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I have an "A" HDD (1,5TB) next to me (on a netbook running OpenBSD 5.1, it's a fileserver)

And I have a "B" HDD (1,5TB) 200km's away from me on an OpenWrt 10.04 router (also "fileserver").

I always put files on the netbook next to me. I need to sync this local storage (on the OpenBSD netbook) with the B storage 200 km's away with max 30 KByte/sec speed. I found a solution for this via google :)

sync files recursively between two folders where files are less than 24 hours old
Question: How can I configure that, when I sync to the "B" storage that they will not see these "half-uploaded" files? So I'm searching for a solution like: "If file is not fully copied from A to B, then put a dot before it's name, so they will not see as it is a hidden file.. if the upload finishes to a file, then after that the dot must be removed from their name, so that they can see it.."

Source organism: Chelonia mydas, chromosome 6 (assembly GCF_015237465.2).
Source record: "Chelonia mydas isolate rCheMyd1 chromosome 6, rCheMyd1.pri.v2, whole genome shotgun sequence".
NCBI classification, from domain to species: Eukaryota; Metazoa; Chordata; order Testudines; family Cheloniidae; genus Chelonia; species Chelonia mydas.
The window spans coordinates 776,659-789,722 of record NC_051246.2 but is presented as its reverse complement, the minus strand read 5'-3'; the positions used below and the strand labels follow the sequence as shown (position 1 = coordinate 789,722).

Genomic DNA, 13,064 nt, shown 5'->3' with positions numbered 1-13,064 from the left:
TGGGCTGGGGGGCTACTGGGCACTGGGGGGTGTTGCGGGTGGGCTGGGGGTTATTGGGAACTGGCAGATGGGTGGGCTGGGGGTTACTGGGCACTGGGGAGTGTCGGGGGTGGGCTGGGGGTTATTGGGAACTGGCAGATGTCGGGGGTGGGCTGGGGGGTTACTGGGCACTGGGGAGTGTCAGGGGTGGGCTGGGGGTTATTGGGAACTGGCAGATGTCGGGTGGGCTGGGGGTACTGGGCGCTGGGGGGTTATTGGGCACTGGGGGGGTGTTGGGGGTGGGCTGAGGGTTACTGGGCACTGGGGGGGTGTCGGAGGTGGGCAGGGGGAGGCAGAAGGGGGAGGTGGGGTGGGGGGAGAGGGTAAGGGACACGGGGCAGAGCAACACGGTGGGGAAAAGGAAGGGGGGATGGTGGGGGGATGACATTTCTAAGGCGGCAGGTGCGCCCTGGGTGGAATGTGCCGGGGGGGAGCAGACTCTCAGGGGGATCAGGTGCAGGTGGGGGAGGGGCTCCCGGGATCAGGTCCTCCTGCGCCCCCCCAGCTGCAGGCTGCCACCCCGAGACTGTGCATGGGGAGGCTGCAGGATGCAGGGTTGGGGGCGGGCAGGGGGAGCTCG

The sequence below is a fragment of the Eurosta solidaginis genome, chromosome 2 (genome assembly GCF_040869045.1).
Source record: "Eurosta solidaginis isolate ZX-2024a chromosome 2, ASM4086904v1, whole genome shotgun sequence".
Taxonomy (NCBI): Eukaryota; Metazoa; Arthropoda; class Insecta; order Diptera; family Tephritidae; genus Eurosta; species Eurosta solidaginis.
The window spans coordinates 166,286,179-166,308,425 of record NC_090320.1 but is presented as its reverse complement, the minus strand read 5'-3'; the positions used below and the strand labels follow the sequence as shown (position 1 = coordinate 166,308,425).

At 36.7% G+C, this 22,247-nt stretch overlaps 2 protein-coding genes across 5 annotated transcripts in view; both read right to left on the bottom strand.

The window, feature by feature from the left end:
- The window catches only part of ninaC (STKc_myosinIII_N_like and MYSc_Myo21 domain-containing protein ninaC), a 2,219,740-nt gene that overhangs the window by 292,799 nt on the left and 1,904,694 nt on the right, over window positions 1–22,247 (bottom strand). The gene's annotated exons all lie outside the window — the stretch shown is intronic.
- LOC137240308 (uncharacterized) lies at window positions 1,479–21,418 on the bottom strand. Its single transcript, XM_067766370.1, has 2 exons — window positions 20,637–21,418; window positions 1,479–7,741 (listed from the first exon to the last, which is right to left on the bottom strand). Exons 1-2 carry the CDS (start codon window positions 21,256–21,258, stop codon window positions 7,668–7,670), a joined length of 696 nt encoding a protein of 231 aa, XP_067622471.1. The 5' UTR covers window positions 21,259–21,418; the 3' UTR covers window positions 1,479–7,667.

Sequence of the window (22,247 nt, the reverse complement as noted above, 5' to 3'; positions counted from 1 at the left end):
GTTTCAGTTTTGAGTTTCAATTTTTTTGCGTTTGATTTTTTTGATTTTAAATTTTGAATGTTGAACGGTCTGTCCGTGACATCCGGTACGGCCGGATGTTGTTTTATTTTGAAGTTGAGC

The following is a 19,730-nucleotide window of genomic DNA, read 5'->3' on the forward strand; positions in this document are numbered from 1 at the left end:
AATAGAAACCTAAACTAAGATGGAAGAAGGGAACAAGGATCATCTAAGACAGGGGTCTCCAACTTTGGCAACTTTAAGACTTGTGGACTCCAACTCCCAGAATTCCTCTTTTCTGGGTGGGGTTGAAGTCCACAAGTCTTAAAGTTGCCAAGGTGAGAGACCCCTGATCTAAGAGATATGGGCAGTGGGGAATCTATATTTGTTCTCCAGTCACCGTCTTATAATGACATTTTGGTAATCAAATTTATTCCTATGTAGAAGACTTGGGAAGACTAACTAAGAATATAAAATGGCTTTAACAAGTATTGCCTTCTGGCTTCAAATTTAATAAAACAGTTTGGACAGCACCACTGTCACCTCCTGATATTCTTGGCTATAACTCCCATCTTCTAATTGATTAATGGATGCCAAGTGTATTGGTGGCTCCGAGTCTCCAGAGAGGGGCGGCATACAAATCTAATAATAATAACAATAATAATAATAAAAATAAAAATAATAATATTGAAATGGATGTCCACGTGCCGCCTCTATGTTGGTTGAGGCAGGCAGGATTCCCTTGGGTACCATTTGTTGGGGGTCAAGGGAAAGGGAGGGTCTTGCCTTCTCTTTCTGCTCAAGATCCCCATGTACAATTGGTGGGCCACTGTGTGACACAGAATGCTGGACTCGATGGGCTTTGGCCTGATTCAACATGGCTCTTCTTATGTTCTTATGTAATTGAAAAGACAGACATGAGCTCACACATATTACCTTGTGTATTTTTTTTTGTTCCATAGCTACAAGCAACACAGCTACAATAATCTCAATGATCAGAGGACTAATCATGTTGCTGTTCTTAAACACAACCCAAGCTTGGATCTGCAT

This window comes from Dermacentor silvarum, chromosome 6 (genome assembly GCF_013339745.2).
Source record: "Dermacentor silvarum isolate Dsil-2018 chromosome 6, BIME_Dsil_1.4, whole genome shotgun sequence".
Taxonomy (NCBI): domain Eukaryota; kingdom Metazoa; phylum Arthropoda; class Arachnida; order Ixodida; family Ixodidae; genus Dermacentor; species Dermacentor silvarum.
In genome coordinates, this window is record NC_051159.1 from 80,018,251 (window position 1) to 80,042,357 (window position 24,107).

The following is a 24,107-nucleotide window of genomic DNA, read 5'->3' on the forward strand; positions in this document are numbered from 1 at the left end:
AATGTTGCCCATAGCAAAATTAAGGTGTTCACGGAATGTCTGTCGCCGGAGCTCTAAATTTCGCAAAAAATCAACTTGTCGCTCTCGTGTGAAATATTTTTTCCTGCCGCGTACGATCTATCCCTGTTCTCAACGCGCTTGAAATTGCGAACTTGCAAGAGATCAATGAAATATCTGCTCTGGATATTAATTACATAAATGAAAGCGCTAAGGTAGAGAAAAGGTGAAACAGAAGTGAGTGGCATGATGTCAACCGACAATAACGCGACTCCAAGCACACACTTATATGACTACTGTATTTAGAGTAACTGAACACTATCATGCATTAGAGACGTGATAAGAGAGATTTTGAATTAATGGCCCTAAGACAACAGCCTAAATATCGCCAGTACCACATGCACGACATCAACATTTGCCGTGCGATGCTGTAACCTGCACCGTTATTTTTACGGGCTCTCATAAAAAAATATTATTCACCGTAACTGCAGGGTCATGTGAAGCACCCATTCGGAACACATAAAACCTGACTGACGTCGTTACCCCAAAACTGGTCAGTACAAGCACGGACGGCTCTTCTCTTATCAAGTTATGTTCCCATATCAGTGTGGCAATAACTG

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rsync's default behaviour is exactly that. It uses a separate, hidden file while transferring. After the transfer is done, the hidden file replaces the target file. You can defeat this behaviour using --in-place, but I'd class that as a Bad Idea in average use cases. –  Alexios Jun 10 '12 at 10:32
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up vote 2 down vote accepted

This is the default behaviour when using rsync. From man rsync:

   --inplace
          This  option  changes  how  rsync transfers a file when its data
          needs to be updated: instead of the default method of creating a
          new  copy  of  the file and moving it into place when it is com-
          plete, rsync instead writes the updated  data  directly  to  the
          destination file.
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